Joshua Browder on bots that fight bureaucracy

The O’Reilly Bots Podcast: Can bots replace lawyers?

By Jon Bruner
September 15, 2016
"Village Lawyer," by Pieter Brueghel the Younger, 1621. "Village Lawyer," by Pieter Brueghel the Younger, 1621. (source: Web Gallery of Art on Wikimedia Commons)

In episode five of the O’Reilly Bots podcast, Pete Skomoroch and I speak with Joshua Browder, the 19-year old founder and CEO of DoNotPay, a series of bots that help people with legal issues, including challenging parking tickets, challenging bank charges, and claiming government assistance for homelessness. Dubbed “the world’s first robot lawyer,” his bots have attracted 260,000 users and provided 175,000 successful parking-ticket appeals.

Browder will also be a featured speaker at O’Reilly Bot Day on October 19, 2016, in San Francisco.

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We discuss what happens when someone files a challenge through DoNotPay: the bot asks jurisdiction-based questions about the user’s specific circumstances, then goes through a decision tree to find the best possible defense, after which it creates a personalized challenge letter. We also cover the potential of these bots as replacements for lawyers; in fact, Browder is developing a legal platform that others can use to develop “lawyer bots.”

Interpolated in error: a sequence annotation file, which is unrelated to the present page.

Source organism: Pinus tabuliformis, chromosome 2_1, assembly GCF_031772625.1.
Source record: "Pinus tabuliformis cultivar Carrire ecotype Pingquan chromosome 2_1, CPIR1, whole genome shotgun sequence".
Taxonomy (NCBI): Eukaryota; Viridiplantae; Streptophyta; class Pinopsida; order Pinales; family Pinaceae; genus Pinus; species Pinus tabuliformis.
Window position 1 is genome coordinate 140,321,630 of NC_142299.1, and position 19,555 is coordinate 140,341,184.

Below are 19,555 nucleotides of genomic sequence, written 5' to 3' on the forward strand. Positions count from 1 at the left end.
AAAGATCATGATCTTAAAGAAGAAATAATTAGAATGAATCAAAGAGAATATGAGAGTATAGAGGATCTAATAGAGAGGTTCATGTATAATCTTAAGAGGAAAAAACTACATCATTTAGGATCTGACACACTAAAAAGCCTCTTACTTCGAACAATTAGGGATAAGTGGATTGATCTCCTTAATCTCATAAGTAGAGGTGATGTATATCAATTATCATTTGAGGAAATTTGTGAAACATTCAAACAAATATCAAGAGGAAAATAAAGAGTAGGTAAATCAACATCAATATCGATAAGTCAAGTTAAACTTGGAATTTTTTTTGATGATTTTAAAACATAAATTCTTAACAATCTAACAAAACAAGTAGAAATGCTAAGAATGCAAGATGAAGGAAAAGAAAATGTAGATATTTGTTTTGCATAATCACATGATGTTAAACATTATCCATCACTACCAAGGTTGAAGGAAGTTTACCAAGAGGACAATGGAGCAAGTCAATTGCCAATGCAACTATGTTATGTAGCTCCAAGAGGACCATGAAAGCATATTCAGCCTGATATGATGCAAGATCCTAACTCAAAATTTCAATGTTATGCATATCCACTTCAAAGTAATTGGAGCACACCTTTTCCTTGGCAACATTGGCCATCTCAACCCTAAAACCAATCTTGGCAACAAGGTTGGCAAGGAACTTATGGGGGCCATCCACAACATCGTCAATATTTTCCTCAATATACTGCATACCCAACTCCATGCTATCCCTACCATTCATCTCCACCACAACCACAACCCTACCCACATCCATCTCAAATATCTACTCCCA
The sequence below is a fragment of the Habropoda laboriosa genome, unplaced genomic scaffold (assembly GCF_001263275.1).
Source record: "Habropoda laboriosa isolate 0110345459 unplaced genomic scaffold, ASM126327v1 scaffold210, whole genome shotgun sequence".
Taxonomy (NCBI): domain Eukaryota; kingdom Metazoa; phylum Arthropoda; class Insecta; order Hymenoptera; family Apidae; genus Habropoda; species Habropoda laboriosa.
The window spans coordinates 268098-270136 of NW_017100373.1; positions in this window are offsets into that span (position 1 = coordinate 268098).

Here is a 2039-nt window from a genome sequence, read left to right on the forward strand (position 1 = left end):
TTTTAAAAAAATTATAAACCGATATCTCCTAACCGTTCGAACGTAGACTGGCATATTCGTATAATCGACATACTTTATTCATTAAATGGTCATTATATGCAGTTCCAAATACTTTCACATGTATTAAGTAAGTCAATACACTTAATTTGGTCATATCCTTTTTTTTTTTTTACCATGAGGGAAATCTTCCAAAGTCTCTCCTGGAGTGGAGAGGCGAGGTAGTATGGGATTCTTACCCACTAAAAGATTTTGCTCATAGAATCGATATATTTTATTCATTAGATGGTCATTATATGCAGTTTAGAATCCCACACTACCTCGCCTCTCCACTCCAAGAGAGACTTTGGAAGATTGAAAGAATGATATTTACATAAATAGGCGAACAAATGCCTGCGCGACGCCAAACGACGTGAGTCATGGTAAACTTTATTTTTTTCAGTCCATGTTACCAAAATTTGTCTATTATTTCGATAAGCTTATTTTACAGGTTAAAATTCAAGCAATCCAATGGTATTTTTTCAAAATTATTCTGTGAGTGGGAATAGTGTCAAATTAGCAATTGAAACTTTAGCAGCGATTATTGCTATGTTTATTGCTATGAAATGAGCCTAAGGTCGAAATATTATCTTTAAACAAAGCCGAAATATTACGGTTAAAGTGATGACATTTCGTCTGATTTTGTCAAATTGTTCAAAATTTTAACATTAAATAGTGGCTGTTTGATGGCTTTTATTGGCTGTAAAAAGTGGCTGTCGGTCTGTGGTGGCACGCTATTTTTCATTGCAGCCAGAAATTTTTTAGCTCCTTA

Bot of the week

Pete and I walk through some of the bots that Microsoft has released recently, including MurphyBot (“the robot with imagination”), which responds to hypothetical questions by delivering an image; Your Face, which analyzes a photo of your face and delivers an insult; and Summarize, which creates short summaries of articles. We also talk about How Old, last year’s precursor to Microsoft’s recent image-related bots.

Post topics: AI & ML
Post tags: Bots Podcast

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